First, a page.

From the Morning Memo:

The state Department of Motor Vehicles has been without a permanent commissioner for several years now, but that should soon come to an end.

A source confirmed reports that Buffalo Comptroller Mark Schroeder is resigning his city post to run the DMV. Erie County Clerk Mickey Kearns said the change can’t come soon enough.

“The one thing I do know about Mark is he will listen, and believe me, he will be hearing from me a lot because there are many things that need to change,” Kearns said. “There are many things that are broken at the state DMV. We haven’t had a leader there in a long time.”

In many ways, Kearns and Schroeder are cut from the same cloth. Both served the same South Buffalo Assembly district known for its “conservative Democratic” politics.

They also both have been known for sometimes bucking party leadership. Schroeder challenged Buffalo Mayor Byron Brown in 2017, who also happens to be the state Democratic Party chairman, compliments of Gov. Andrew Cuomo.

At the moment, it happens to be Kearns who is in worse standing with local Democrats, having run and won two recent races for clerk on the Republican line.

Similarities aside, Kearns said geography could be one of the most important things he and Schroeder have in common as his former colleague prepares to ascend to a new post.

“Obviously, if you have a commissioner that’s from Western New York, he is going to understand Upstate and Western New York and hopefully he won’t forget about us,” he said.

Despite all their history, it’s possible that the relationship between Schroeder and Kearns could quickly sour.

The county comptroller has been steadfast in his vow not to process drivers licenses for undocumented immigrants, which is a top priority for a number of progressive advocacy groups as the Democrats prepare to take control of the entire state Legislature kin Albany.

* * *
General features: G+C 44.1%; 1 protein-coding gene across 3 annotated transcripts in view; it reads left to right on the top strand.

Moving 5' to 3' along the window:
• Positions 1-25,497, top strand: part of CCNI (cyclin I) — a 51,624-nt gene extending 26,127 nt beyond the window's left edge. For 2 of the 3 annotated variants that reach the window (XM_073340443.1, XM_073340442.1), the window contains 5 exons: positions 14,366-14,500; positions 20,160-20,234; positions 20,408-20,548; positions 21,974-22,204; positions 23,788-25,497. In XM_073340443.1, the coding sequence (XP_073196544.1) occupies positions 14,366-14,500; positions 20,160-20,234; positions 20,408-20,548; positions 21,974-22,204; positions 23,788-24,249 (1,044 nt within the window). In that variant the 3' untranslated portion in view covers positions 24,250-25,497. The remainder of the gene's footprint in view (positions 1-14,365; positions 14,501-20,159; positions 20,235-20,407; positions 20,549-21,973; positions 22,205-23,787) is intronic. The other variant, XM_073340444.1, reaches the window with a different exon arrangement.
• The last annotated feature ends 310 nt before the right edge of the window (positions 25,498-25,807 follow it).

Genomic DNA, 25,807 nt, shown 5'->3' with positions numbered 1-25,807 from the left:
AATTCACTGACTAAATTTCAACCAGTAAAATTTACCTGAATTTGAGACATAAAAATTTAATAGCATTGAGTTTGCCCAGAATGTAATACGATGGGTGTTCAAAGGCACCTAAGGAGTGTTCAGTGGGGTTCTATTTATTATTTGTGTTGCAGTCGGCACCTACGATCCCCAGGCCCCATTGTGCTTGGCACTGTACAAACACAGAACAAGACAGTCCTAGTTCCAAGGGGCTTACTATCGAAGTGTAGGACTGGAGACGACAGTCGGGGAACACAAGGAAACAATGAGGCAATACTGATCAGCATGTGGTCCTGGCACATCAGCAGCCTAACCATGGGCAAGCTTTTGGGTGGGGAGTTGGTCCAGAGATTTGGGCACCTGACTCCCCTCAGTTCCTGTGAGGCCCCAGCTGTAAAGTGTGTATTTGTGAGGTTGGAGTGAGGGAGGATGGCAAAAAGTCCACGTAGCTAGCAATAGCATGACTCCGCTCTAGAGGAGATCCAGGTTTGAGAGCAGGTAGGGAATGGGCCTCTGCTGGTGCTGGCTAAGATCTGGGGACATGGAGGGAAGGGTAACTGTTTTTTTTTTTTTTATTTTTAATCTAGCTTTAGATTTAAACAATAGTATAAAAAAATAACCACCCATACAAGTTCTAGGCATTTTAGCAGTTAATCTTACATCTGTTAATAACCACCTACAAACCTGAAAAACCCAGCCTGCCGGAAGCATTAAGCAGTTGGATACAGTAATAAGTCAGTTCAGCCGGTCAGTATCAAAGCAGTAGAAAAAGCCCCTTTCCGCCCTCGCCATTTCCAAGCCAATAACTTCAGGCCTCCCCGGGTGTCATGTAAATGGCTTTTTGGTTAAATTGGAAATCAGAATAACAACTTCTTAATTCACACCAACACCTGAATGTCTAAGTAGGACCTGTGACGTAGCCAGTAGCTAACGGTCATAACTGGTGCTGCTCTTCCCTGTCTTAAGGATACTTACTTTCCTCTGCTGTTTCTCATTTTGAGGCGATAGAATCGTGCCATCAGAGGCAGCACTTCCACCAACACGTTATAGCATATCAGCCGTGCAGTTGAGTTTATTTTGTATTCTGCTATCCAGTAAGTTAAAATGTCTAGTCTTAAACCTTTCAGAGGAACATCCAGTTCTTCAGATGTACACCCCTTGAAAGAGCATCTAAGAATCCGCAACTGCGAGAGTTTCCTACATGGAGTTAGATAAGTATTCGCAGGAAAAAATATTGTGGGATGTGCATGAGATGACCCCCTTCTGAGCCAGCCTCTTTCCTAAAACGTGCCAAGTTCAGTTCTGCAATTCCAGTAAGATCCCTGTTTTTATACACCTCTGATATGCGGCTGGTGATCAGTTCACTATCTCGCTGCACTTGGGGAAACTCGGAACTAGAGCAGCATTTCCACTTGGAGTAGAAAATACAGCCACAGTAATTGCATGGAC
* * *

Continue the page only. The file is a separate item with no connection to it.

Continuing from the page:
Cuomo has already indicated his willingness to sign this legislation if it passes both houses, and he is also the one who would appoint the new DMV chief. Kearns said he doesn’t know Schroeder’s stance on the issue, but said if he plans to enforce any new driver’s license law, he’ll face a fight – and not just in Buffalo.

“He may be in for a tempest of a storm with the county clerks throughout the state of New York if that matter gets passed by the Legislature, and that’s something that I want to warn him on,” he said.

There’s history on this issue dating back to the days of former Gov. Eliot Spitzer, who had to retreat from his push to give undocumented immigrations driver’s licenses after a significant backlash against the proposal, which even tripped up then Sen. Hillary Clinton during her first presidential run.

And leading the charge against the idea at the time: Then Erie County Clerk Kathy Hochul, who, of course, is now Cuomo’s lieutenant governor. Back then, though, she vowed to have immigrants arrested if they showed up at her local office to apply for a license.

Schroeder has not made any official comment on this subject, and his office indicated he would not do so until Cuomo announced any appointment.